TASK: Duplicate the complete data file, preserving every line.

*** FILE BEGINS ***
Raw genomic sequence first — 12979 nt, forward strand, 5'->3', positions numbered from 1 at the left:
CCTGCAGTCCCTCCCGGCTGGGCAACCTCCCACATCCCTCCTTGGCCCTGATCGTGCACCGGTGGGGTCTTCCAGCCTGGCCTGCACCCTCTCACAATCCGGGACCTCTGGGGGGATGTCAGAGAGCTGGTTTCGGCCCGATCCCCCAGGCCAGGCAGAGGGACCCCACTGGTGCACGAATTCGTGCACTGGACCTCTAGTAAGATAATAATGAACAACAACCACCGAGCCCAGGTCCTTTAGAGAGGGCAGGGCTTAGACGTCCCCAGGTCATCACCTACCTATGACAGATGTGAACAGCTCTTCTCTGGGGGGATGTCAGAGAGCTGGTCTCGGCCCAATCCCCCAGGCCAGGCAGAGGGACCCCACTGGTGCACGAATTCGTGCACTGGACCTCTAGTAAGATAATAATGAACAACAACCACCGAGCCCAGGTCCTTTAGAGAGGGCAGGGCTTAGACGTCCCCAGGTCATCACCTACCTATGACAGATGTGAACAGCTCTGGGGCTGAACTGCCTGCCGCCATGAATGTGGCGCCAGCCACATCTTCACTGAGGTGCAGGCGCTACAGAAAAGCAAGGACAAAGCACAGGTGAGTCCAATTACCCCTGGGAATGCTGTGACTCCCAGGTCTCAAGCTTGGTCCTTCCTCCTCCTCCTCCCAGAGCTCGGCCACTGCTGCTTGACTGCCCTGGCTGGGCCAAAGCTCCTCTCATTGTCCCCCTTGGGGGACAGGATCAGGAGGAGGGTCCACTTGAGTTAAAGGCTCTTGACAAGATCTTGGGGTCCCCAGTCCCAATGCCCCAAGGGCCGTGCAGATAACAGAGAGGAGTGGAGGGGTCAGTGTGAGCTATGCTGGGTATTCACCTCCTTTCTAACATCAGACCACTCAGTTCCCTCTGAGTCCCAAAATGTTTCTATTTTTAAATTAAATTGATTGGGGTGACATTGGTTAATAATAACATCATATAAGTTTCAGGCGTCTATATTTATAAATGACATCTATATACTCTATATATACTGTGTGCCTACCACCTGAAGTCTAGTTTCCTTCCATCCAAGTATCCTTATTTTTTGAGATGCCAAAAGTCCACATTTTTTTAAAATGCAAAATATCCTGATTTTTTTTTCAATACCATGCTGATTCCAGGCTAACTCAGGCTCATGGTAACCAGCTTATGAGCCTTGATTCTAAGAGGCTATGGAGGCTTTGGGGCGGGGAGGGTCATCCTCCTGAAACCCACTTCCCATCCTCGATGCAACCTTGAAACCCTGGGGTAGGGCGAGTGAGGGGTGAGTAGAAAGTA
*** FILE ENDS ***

Raw genomic sequence first — 12979 nt, forward strand, 5'->3', positions numbered from 1 at the left:
CCTGCAGTCCCTCCCGGCTGGGCAACCTCCCACATCCCTCCTTGGCCCTGATCGTGCACCGGTGGGGTCTTCCAGCCTGGCCTGCACCCTCTCACAATCCGGGACCTCTGGGGGGATGTCAGAGAGCTGGTTTCGGCCCGATCCCCCAGGCCAGGCAGAGGGACCCCACTGGTGCACGAATTCGTGCACTGGACCTCTAGTAAGATAATAATGAACAACAACCACCGAGCCCAGGTCCTTTAGAGAGGGCAGGGCTTAGACGTCCCCAGGTCATCACCTACCTATGACAGATGTGAACAGCTCTTCTCTGGGGGGATGTCAGAGAGCTGGTCTCGGCCCAATCCCCCAGGCCAGGCAGAGGGACCCCACTGGTGCACGAATTCGTGCACTGGACCTCTAGTAAGATAATAATGAACAACAACCACCGAGCCCAGGTCCTTTAGAGAGGGCAGGGCTTAGACGTCCCCAGGTCATCACCTACCTATGACAGATGTGAACAGCTCTGGGGCTGAACTGCCTGCCGCCATGAATGTGGCGCCAGCCACATCTTCACTGAGGTGCAGGCGCTACAGAAAAGCAAGGACAAAGCACAGGTGAGTCCAATTACCCCTGGGAATGCTGTGACTCCCAGGTCTCAAGCTTGGTCCTTCCTCCTCCTCCTCCCAGAGCTCGGCCACTGCTGCTTGACTGCCCTGGCTGGGCCAAAGCTCCTCTCATTGTCCCCCTTGGGGGACAGGATCAGGAGGAGGGTCCACTTGAGTTAAAGGCTCTTGACAAGATCTTGGGGTCCCCAGTCCCAATGCCCCAAGGGCCGTGCAGATAACAGAGAGGAGTGGAGGGGTCAGTGTGAGCTATGCTGGGTATTCACCTCCTTTCTAACATCAGACCACTCAGTTCCCTCTGAGTCCCAAAATGTTTCTATTTTTAAATTAAATTGATTGGGGTGACATTGGTTAATAATAACATCATATAAGTTTCAGGCGTCTATATTTATAAATGACATCTATATACTCTATATATACTGTGTGCCTACCACCTGAAGTCTAGTTTCCTTCCATCCAAGTATCCTTATTTTTTGAGATGCCAAAAGTCCACATTTTTTTAAAATGCAAAATATCCTGATTTTTTTTTCAATACCATGCTGATTCCAGGCTAACTCAGGCTCATGGTAACCAGCTTATGAGCCTTGATTCTAAGAGGCTATGGAGGCTTTGGGGCGGGGAGGGTCATCCTCCTGAAACCCACTTCCCATCCTCGATGCAACCTTGAAACCCTGGGGTAGGGCGAGTGAGGGGTGAGTAGAAAGTA